Growing New Farmers: Bringing Controlled Environment Agriculture to Schools

Nov. 10, 2022
Nutrient film technique system growing lettuce and basil in the print shop of OSD

Each of the 88 counties of Ohio houses an Ohio State University Extension Office. One of these resourceful offices is located right here in the heart of the Columbus campus on the Waterman Agricultural and Natural Resources Laboratory. Among the many great people who work out of the Franklin County Extension Office is, Tim McDermott, who specializes in urban agriculture and Local Food Systems. Recently, one of Tim’s ventures has taken his focus all around the state of Ohio.

A project that aims to span all over the state, has to start somewhere & have a clear goal at its core – in this case in Tim’s words that’s to “support urban schools with our knowledge in order to create the next generation of skilled agricultural workers”. The we he refers to includes many helpful folks – including several frequent collaborators from our Horticulture & Crop Science Department: Mark KroggelDr. Kubota & Dr. KloosterResearch and teaching go hand and hand & Tim is quick to point out his collaborators assist because they enjoy it & know students will get a ton of value out of it, as opposed to it’s just a part of their expected roles here at Ohio State.

So how exactly are they aiming to create the next generation of skilled agricultural workers? By bringing Controlled Environment Agriculture (CEA) into elementary, middle & high school students’ classrooms!

Tim is working with Mark and Dr. Kubota to get hydroponic systems (a form of CEA) into all the schools and ensure that the curriculum is age appropriate. By developing & introducing the ag career curriculum and clear career pathways to students – they will effectively be creating the next generation of skilled agricultural workers to address the projected shortages in the workforce!

Tim McDermott (front left center) working with Dr. Klooster's class

Additionally, Tim works with Dr. Klooster to help students understand ways to grow plants in urban agricultural systems and how to utilize whatever space is available. They do this by on-farm based research – including a linear research study of growing blueberries in grow bags. Projects like this provide value to students by engaging them and showing them how to solve problems with applied research. Students also get to participate in something different from their day to day by visiting Waterman (where the berry study is being conducted).

Luckily, Tim had the time to sit down & shed some light onto how exactly they’re all working to bring CEA into local schools:

Why focus on urban ag?

The mission of extension is to radiate the knowledge to the community. We’re invested in the community & urban small business ag. The next generation of farmers is coming from urban environments not rural. We want to grow new farmers by having students go to school and actively participate in farming related things every day. The indoor and outdoor growing system we help them incorporate into their daily classroom routine has no extra time needed outside school hours. The kids are able to do it all and reap the benefits of experiential learning.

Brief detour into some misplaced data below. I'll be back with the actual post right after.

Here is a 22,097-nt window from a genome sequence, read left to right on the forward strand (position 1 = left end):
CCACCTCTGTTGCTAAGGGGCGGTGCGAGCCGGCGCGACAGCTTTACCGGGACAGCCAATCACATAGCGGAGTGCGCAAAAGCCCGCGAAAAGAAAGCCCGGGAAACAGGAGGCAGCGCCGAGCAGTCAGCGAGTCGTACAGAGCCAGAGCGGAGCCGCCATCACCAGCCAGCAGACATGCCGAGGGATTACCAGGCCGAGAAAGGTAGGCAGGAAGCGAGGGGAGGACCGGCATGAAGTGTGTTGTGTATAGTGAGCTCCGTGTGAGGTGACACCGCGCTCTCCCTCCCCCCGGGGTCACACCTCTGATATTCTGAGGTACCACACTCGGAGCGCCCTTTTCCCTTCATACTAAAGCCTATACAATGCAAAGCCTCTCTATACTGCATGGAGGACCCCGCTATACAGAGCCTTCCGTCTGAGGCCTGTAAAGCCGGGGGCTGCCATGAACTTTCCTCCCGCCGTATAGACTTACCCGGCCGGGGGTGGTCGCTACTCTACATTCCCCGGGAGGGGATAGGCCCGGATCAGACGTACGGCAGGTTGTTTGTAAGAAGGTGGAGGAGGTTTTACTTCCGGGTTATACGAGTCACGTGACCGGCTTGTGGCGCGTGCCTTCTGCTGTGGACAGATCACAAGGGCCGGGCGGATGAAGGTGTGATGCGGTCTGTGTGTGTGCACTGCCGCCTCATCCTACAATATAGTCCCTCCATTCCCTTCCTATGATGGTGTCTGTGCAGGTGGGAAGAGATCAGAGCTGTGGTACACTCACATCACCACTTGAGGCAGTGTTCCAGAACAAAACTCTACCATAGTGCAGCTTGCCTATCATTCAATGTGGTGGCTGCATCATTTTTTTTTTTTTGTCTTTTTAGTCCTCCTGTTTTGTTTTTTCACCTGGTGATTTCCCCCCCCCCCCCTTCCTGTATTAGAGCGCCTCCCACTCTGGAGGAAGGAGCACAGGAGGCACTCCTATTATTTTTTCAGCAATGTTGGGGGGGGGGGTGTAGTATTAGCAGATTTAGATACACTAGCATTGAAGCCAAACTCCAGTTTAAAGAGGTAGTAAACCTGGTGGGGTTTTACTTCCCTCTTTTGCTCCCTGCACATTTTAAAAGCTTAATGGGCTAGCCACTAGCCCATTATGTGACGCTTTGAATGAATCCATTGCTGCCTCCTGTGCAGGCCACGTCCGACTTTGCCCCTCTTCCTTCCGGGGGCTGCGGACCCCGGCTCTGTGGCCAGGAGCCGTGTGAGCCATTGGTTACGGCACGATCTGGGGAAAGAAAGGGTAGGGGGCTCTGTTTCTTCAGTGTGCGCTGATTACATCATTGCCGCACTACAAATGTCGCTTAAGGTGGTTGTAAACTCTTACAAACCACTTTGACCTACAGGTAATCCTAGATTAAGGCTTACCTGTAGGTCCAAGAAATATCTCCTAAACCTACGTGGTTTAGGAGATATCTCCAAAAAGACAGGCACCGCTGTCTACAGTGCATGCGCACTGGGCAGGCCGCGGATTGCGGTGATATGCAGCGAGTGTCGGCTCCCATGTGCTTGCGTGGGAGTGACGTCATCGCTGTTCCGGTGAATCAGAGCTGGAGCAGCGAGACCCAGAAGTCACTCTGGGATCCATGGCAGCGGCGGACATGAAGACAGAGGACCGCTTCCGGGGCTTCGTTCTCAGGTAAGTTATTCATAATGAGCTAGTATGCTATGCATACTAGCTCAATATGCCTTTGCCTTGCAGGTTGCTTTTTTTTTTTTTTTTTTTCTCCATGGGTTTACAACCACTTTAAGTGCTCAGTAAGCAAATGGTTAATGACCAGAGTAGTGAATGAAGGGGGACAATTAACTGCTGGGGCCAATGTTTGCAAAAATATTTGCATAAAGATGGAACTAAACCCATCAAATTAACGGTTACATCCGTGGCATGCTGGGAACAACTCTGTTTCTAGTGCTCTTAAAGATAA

Where are you building these programs?

There are roughly 37,000 kids in elementary school within Columbus school district (Franklin County). Currently, we are bringing hydroponics into 50 elementary schools within the district. In the next 3 years we’re aiming to be in 100 schools throughout Franklin County & to continue expanding from there – because we need to continue expanding the project to move the needle.

The elementary students will focus on the basics of CEA, in middle school they will start to do monitoring & in high school they will be running a miniaturized version of what you’d find at the industry level. Generally, a supplemental curriculum is utilized once students are past elementary.

Tell us about one of these schools

For starters, Mark & I are friends as well as colleagues & we’ve been lucky enough to be invited to partner together for the past couple years to get CEA into the Ohio School for the Deaf (OSD). OSD has students of all ages from early childhood through high school. A student’s sensory abilities can provide challenges for entering the work force at times – but that is not an issue that holds true for the agriculture industry. The CEA industry is consistently looking for anyone with a background with the systems – these are desirable jobs that students can get.

The print shop currently being transformed into a high wire production area for tomatoes, peppers, and cucumbers

While the school currently has a small greenhouse & space outside - the costs of building a CEA greenhouse is nearly $100k; whereas converting any existing room is closer to $30k (in addition to the cost savings repurposing a space is very common in urban ag). We opted to convert OSD’s old unused print shop into a haven for a fully functional indoor controlled environment ag hydroponic system that the students can learn to run themselves.

We’ve most recently been working on installing the grow lights – so that the students will be able to grow anything they want. Additionally, there are nutrition systems, bucket systems & high wires - with the goal they’ll learn a wide variety of CEA systems and be able to go and get a great job with their skills.

Tomatoes in a hydroponic bucket system in the old greenhouse

You can locate an Ohio State Extension Office near you or learn more about extension anytime through the OSU Extension Website.